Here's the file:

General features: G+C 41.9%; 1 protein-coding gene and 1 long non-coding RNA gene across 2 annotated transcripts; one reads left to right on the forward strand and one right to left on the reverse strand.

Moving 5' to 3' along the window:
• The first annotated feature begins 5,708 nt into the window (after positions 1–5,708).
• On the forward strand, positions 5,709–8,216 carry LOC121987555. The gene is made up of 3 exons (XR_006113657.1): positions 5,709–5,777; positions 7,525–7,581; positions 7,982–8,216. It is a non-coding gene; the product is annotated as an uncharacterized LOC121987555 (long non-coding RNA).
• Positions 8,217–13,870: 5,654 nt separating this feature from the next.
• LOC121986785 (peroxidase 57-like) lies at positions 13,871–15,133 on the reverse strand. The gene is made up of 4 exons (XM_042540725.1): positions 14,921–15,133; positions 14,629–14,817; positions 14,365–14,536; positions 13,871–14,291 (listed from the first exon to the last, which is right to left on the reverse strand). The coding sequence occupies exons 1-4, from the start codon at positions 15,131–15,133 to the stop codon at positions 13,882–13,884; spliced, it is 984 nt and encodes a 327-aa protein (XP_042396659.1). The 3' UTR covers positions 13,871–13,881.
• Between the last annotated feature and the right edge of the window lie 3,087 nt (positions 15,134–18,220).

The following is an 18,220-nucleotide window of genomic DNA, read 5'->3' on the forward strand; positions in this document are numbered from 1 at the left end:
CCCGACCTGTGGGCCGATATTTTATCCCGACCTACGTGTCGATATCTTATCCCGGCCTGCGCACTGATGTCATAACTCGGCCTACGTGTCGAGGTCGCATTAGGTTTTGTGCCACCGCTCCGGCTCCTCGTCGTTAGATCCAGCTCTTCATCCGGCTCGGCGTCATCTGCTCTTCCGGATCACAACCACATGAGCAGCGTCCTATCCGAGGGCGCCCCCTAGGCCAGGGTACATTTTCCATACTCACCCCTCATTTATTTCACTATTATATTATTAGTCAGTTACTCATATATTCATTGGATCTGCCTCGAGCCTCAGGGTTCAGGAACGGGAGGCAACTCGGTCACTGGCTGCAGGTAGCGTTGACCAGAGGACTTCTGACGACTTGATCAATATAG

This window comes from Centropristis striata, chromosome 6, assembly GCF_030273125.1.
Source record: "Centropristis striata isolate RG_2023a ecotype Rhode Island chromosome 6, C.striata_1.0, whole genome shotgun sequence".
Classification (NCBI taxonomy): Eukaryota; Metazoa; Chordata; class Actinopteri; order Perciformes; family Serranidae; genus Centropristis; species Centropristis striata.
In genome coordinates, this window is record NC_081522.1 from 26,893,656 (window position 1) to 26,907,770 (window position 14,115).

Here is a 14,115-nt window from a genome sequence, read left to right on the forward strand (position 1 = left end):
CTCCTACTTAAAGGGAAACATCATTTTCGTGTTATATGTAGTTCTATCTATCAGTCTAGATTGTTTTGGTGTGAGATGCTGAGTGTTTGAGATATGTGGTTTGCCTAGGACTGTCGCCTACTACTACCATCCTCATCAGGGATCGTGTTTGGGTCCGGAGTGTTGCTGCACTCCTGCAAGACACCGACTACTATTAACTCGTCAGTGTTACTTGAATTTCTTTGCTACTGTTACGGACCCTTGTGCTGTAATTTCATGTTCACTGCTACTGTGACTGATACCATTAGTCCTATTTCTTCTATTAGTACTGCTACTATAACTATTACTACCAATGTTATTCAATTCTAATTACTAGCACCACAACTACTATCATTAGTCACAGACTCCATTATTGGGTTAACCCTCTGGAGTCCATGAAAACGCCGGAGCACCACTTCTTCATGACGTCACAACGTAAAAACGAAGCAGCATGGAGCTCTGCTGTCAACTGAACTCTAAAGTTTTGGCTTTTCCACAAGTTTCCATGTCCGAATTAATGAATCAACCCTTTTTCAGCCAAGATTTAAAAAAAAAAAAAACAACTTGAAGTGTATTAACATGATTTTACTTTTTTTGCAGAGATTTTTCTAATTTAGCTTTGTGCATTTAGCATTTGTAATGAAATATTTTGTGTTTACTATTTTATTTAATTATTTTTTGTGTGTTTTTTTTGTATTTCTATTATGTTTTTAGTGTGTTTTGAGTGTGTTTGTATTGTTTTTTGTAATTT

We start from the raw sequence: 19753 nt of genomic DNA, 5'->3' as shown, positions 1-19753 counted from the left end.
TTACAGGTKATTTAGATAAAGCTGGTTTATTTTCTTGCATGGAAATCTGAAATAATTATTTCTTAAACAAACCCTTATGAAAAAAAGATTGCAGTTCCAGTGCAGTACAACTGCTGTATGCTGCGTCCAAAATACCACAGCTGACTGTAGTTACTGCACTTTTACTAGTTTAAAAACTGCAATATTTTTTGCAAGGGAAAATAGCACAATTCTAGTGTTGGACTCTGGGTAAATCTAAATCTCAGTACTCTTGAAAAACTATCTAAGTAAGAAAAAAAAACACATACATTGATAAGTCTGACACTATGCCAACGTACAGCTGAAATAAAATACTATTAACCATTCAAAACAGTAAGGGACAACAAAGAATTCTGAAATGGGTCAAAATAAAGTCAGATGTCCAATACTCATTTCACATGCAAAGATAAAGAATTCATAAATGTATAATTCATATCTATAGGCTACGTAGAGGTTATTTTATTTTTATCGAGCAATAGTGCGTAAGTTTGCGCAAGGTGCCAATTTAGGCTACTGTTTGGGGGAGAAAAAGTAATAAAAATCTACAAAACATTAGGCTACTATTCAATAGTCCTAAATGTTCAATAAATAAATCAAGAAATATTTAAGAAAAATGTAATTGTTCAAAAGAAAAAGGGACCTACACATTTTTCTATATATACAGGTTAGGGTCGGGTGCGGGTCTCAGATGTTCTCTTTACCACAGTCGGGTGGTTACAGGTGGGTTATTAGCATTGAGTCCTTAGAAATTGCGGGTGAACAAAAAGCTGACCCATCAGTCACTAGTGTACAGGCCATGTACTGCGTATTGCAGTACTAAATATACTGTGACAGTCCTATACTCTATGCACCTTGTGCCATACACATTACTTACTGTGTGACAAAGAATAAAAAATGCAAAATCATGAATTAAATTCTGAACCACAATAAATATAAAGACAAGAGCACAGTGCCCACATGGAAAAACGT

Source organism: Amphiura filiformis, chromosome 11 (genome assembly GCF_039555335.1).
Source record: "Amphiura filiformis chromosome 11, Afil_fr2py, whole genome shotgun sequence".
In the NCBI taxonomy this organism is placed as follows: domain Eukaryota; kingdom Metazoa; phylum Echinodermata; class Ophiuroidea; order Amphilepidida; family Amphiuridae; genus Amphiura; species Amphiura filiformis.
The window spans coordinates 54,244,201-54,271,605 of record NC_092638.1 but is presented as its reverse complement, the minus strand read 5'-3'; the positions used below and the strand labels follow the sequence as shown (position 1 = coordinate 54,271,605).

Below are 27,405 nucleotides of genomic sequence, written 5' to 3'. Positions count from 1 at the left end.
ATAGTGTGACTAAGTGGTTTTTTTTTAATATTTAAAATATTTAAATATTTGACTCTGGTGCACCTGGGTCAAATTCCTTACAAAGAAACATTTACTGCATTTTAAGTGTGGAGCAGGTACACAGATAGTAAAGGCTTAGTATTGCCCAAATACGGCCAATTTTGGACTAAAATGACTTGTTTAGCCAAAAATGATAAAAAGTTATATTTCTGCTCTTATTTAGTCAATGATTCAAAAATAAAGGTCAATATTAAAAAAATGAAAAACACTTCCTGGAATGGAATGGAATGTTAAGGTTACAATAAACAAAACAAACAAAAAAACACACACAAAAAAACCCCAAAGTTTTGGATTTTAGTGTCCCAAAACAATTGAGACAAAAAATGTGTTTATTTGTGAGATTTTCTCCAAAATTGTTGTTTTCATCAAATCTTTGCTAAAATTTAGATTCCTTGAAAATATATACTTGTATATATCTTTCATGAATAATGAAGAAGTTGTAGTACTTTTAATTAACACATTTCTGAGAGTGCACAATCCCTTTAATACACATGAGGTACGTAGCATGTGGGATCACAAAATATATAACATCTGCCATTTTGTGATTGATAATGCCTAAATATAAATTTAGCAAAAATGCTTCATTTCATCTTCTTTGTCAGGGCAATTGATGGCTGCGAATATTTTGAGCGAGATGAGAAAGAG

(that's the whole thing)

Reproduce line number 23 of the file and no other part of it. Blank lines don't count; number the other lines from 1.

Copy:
ATAGTGTGACTAAGTGGTTTTTTTTTAATATTTAAAATATTTAAATATTTGACTCTGGTGCACCTGGGTCAAATTCCTTACAAAGAAACATTTACTGCATTTTAAGTGTGGAGCAGGTACACAGATAGTAAAGGCTTAGTATTGCCCAAATACGGCCAATTTTGGACTAAAATGACTTGTTTAGCCAAAAATGATAAAAAGTTATATTTCTGCTCTTATTTAGTCAATGATTCAAAAATAAAGGTCAATATTAAAAAAATGAAAAACACTTCCTGGAATGGAATGGAATGTTAAGGTTACAATAAACAAAACAAACAAAAAAACACACACAAAAAAACCCCAAAGTTTTGGATTTTAGTGTCCCAAAACAATTGAGACAAAAAATGTGTTTATTTGTGAGATTTTCTCCAAAATTGTTGTTTTCATCAAATCTTTGCTAAAATTTAGATTCCTTGAAAATATATACTTGTATATATCTTTCATGAATAATGAAGAAGTTGTAGTACTTTTAATTAACACATTTCTGAGAGTGCACAATCCCTTTAATACACATGAGGTACGTAGCATGTGGGATCACAAAATATATAACATCTGCCATTTTGTGATTGATAATGCCTAAATATAAATTTAGCAAAAATGCTTCATTTCATCTTCTTTGTCAGGGCAATTGATGGCTGCGAATATTTTGAGCGAGATGAGAAAGAG